00:55:00 In this section, the speaker discusses recent trends in scientific policies regarding open science and evaluation. She highlights a growing awareness of the need for responsible evaluations and a reform of academic evaluation processes, with a move away from metrics towards exploring alternative modes of evaluating science. In Latin America, the emphasis has been on open access as a common good, with a focus on institutional repositories and portals for disseminating research. However, the study reveals a lack of value placed on open science and open access by national evaluation systems, with a strong emphasis on production and citation metrics based on commercial journals. The speaker emphasizes the need to expand evaluation methodologies that value public science in local languages, open access, and with relevance to the region.
The video discusses recent trends and developments in open science policies in the Ibero-American region, including the creation of portals and repositories for reliable information and the need for innovative practices to tackle problems of sustainable development. The importance of evaluation in the scientific community is highlighted, and progress in open science policies is discussed in countries such as Spain, Costa Rica, and Central America. Speakers emphasize the need for changes in the evaluation system, unification of regional journals, and promotion of the diamond model of open access. Despite challenges, speakers express optimism for the future and the opportunities presented by the COVID-19 pandemic for advancing open science practices and consolidating progress in the region.
01:00:00 In this section, the speaker discusses recent developments in scientific policies related to open science. They note that there is a growing emphasis on the development of Ibero-American portals, with a focus on integrating and interoperating repositories to obtain reliable information and strengthen research in the region. Additionally, they point out the need for more case studies and comparisons in the evaluation of research in the region that prioritize innovative practices to include marginalized populations and tackle problems of sustainable development. Finally, the speaker suggests that the movement towards open science should not only be accompanied by discussions and recommendations, but also by rewarding good practices in institutional plans, project selection, and research evaluation, aiming towards a collaborative model of knowledge creation.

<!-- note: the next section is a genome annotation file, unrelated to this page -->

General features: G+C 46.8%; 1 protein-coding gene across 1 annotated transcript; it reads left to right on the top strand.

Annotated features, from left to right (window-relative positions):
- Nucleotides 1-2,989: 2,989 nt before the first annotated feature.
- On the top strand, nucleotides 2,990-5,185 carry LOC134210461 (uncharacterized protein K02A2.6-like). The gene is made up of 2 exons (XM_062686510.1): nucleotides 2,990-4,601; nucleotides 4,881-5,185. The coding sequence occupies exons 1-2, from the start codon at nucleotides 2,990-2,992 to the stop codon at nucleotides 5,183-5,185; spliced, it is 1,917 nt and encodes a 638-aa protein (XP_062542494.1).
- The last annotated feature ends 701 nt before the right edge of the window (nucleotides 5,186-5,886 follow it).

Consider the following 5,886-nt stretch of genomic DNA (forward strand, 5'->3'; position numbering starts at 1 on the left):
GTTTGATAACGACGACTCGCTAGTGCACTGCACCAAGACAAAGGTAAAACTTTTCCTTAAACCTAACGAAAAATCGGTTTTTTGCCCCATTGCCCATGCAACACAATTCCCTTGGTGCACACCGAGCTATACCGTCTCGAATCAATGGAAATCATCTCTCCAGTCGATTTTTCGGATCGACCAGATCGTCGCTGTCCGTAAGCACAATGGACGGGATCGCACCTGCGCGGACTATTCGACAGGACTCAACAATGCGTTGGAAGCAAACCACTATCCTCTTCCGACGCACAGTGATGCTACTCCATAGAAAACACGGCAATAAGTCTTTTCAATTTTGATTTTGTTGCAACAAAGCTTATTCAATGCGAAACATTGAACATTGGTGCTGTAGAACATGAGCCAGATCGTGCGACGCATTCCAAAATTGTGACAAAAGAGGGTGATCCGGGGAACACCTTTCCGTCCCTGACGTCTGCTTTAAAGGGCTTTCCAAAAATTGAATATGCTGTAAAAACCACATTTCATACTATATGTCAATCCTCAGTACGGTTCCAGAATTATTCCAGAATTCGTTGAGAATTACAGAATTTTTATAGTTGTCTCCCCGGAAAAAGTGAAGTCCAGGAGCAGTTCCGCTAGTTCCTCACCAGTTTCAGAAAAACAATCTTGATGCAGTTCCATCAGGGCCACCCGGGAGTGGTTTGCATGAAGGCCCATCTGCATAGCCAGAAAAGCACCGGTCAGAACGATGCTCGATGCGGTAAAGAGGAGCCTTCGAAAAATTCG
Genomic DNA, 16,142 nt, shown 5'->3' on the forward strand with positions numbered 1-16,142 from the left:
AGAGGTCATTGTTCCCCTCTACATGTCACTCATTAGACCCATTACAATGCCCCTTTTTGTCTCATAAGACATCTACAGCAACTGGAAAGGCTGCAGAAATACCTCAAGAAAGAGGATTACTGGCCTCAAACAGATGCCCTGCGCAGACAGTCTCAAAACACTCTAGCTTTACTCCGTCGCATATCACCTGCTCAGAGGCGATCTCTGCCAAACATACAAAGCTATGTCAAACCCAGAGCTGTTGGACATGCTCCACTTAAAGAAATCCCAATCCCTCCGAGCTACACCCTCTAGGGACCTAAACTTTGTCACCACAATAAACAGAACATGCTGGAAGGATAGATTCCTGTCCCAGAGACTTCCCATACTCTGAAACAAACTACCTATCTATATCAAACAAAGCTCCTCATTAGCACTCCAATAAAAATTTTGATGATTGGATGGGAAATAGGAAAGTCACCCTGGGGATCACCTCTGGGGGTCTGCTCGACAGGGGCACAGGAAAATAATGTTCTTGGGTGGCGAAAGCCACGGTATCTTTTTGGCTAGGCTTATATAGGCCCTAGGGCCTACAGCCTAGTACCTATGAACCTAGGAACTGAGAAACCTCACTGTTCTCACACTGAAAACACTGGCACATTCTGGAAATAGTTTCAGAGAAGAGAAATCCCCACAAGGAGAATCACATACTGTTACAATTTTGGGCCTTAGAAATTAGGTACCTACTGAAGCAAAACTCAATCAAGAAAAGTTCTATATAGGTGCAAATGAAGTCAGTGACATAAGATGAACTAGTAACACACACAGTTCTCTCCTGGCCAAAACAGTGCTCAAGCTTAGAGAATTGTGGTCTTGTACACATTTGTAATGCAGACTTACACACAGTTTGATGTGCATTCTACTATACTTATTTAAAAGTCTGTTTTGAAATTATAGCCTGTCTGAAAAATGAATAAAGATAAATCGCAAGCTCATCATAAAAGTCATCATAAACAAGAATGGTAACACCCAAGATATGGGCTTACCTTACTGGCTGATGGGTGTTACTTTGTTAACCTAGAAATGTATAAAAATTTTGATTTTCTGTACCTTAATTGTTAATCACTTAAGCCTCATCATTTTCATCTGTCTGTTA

01:05:00 In this section, a speaker expresses their praise for the recent report on open science policies in the region. They highlight the significant amount of data that has been collected in a short period of time, which will be crucial for discussions and decision-making going forward. They also note the report's role in transforming the academic evaluation system in the region, and its importance in the regional discussion of open science concepts. The speaker also credits the report for playing a direct role in the creation of the UNESCO recommendation on open science and recognizes its role in providing information to the Latin American block of experts. Finally, the speaker expresses gratitude for the report's contribution to the region's work on open science and congratulates everyone involved in its creation.
01:10:00 In this section, Blanca Lilia highlights the importance of evaluation in the scientific community and the need to change the way researchers are evaluated to ensure acceptance of a new reality in science. She praises the publication of the book, which includes input from various countries, highlighting the success of Brazil's open access movement. While open access is well-established in Brazil, the focus now is on working with research data. Lilia cites the efforts of Brazilian federal agency, CMP, and the Brazilian Institute of Science and Technology Information in developing a scientific data repository. The main challenge is changing the mindset and approach of researchers and managers from the North to ensure the success of open science in the Latin American region.